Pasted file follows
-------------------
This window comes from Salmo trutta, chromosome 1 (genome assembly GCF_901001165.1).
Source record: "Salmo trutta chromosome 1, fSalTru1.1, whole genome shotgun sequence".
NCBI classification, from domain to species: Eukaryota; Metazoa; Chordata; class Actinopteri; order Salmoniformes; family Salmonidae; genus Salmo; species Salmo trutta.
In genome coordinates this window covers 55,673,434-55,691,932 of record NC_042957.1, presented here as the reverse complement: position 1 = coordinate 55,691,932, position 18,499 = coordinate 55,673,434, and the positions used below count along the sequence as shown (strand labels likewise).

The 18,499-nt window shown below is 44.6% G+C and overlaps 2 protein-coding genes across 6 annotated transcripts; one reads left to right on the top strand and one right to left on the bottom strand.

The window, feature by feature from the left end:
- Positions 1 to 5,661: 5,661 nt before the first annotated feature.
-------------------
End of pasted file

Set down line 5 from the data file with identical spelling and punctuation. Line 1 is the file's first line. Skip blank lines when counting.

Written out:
The 18,499-nt window shown below is 44.6% G+C and overlaps 2 protein-coding genes across 6 annotated transcripts; one reads left to right on the top strand and one right to left on the bottom strand.